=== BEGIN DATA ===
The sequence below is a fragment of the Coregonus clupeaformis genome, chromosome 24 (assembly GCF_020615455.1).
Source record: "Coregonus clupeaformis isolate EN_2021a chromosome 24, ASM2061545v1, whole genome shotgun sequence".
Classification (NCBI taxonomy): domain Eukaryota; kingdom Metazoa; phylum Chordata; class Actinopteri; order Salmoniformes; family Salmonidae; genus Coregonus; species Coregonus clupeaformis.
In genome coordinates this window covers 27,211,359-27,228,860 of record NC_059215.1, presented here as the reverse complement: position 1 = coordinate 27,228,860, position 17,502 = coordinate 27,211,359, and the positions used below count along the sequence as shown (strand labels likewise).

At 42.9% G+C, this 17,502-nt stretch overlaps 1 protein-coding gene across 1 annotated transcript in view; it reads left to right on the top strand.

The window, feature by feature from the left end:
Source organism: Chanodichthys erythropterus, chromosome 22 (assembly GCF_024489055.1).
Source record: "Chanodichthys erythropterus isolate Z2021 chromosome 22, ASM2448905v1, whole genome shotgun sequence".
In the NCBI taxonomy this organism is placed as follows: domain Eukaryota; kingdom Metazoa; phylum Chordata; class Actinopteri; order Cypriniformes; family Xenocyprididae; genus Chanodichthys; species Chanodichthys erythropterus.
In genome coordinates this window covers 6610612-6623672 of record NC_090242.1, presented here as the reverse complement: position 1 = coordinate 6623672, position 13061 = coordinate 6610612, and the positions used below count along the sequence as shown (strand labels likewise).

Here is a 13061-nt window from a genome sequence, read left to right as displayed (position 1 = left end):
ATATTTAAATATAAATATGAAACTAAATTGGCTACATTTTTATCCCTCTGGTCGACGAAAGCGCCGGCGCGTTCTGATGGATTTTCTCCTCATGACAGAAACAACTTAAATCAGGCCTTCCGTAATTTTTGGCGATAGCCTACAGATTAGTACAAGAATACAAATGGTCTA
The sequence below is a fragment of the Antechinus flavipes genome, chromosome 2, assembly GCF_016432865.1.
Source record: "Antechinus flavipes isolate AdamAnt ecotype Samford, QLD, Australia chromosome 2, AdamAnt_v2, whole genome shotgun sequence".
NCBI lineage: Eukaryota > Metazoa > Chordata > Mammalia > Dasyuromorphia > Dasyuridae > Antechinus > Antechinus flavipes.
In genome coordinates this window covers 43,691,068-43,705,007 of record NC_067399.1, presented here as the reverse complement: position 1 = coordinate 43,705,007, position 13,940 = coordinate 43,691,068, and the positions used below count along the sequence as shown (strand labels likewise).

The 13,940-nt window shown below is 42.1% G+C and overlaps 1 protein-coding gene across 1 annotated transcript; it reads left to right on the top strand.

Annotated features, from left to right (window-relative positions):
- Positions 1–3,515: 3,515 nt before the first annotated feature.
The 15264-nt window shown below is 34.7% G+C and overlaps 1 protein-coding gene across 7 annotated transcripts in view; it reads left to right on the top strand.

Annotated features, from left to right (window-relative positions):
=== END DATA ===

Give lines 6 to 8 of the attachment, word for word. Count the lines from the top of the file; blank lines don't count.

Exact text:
The window, feature by feature from the left end:
Source organism: Chanodichthys erythropterus, chromosome 22 (assembly GCF_024489055.1).
Source record: "Chanodichthys erythropterus isolate Z2021 chromosome 22, ASM2448905v1, whole genome shotgun sequence".